LOUISVILLE, Ky. — An accelerated form of intradermal skin testing (IDT) was found feasible and safe in patients with suspected allergies to hymenoptera venom, such as those from bee and wasp stings, researchers stated.

In a retrospective study comparing adverse events (AEs) in patients who underwent standard and accelerated flying hymenoptera venom IDT, none of the 77 patients who got the latter had AEs versus 1.5% of those who received standard IDT, reported Qing Wang, MD, of the Walter Reed National Military Medical Center in Bethesda, Maryland.

Wang and colleagues noted in a electronic poster presentation at the American College of Allergy, Asthma & Immunology annual meeting that the standard method of flying hymenoptera venom IDT is done at a starting concentration of 0.001 μg/ml or 0.01 μg/ml, and then increased 10-fold in steps until a positive test is observed or if the diagnostic testing dose reaches 1 μg/ml. For accelerated IDT, the first dose is ≥1 μg/ml.

“The results of this study underscores the safety of venom skin testing to include the accelerated method of intradermal skin testing performed at these [military] medical centers,” Wang told MedPage Today. “The accelerated test is much faster because you are skipping all these lower-dose steps.”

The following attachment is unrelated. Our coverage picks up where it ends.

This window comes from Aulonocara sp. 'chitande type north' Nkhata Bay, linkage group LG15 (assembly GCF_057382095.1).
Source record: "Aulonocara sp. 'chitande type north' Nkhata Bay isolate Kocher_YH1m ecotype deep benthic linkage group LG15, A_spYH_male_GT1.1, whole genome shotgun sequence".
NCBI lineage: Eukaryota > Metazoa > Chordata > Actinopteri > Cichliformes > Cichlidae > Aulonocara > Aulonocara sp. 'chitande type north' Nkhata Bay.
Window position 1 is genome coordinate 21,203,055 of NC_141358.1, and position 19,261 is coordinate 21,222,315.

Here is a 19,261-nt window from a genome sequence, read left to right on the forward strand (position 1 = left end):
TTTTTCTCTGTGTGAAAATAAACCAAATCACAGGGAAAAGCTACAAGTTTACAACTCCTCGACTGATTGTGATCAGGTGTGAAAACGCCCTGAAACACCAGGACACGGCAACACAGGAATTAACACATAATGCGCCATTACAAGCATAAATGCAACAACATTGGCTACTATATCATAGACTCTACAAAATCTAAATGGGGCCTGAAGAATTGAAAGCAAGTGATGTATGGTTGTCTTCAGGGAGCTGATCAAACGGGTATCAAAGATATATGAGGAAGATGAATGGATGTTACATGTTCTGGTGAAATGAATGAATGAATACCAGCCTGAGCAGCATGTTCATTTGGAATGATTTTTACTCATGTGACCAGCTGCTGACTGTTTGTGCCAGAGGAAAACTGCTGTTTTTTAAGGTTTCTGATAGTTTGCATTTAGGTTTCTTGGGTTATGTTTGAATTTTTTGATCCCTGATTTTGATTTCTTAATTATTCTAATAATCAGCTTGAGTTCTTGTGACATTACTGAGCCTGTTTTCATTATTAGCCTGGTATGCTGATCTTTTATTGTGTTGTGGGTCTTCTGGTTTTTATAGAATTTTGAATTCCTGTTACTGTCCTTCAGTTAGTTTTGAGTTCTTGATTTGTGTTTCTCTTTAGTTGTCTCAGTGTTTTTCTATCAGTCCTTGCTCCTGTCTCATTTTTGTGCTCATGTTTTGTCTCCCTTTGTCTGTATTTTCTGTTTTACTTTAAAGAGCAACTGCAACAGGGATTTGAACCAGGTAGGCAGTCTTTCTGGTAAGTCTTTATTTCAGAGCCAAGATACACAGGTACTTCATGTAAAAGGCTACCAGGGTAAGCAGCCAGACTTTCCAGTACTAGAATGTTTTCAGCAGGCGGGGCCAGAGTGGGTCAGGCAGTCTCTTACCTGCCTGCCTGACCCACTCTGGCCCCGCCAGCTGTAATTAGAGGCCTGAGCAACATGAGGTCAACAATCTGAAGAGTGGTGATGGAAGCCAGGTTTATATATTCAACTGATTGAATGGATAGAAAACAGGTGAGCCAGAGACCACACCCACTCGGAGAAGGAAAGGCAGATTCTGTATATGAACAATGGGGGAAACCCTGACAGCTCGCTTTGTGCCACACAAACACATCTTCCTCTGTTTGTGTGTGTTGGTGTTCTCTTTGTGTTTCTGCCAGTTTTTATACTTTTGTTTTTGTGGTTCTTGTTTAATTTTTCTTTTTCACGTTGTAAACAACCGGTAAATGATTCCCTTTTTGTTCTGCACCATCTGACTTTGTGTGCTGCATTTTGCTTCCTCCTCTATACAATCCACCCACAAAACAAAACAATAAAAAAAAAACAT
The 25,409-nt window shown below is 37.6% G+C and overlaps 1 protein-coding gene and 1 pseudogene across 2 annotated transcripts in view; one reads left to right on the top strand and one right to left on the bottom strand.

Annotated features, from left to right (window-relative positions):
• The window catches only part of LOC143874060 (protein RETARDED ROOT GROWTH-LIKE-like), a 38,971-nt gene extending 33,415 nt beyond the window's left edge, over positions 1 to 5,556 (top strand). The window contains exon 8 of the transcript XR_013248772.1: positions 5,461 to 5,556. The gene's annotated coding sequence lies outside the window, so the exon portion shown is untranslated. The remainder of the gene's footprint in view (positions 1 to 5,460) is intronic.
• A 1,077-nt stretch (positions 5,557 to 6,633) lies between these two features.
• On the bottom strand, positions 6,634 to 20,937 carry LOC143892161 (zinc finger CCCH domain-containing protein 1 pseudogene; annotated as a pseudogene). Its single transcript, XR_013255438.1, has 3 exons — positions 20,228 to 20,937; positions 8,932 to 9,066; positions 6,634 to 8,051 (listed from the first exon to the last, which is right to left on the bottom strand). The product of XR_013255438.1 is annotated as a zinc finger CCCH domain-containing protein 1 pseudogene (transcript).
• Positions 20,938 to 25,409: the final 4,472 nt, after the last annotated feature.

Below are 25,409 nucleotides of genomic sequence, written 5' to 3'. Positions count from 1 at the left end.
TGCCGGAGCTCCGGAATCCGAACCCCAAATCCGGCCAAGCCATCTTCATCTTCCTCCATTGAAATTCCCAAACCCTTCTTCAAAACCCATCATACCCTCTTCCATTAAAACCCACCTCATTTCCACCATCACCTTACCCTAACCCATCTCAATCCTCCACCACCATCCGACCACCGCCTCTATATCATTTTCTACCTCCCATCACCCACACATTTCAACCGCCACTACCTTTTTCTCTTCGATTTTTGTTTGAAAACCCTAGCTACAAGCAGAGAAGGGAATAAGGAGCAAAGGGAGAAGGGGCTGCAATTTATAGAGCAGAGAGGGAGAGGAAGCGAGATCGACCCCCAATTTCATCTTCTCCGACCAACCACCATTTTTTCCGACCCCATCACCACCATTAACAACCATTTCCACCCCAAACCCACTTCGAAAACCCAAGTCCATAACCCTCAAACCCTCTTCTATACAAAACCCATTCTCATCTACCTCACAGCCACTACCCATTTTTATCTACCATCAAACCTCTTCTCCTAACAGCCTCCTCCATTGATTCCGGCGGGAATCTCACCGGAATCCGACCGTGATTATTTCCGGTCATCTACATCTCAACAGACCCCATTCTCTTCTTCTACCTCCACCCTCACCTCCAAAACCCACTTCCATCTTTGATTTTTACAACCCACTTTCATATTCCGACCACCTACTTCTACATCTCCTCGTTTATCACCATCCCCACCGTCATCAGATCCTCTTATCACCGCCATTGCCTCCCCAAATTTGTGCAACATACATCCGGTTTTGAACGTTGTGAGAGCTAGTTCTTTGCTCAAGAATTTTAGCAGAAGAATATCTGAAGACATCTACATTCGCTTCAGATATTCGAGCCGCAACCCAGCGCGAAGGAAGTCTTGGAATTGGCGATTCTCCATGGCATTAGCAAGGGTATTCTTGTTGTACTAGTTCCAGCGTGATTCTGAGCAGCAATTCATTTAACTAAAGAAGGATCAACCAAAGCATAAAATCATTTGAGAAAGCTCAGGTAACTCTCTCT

She explained that with standard treatment, the patient gets the first IDT, and then there is usually a 15-minute wait before subsequent doses, which means a full test can take a couple of hours Wang noted that saving time on testing was particularly important with “pediatric cases because children might not like all of those needles.” She related that there were two children in the study who underwent standard IDT, but then did not want any more testing done after the first dose.

Matthew Balanda, RN, FNP-BC, of the Center for Allergy, Asthma and Immunology in Waterbury, Connecticut, told MedPage Today that “at our center, we now start with 1 μg/ml. This is a reasonable procedure, and it is pragmatic as well. It saves time for both us and for the patients.”

Wang’s group reviewed health records (20012-2022) from four Department of Defense Military Health System hospitals with allergy clinics. They identified 134 individuals tested with standard IDT (mean age 39; 57.14% female) and 77 (mean age 34; 64.94% male) with accelerated IDT. The time from last reaction was ≥5 years in more than half of both groups. They experienced stings from various flying bugs including honeybees, hornets, and wasps.

Among the standard IDT patients with AEs, one developed urticaria after 0.01 μg/ml, although the patient repeated the test on another day. The second patient developed anaphylaxis 15 minute after completing a pan-negative skin test. This patient underwent testing on another day and had the same reaction.

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    Ed Susman is a freelance medical writer based in Fort Pierce, Florida, USA.


Wang and Balanda disclosed no relationships with industry.

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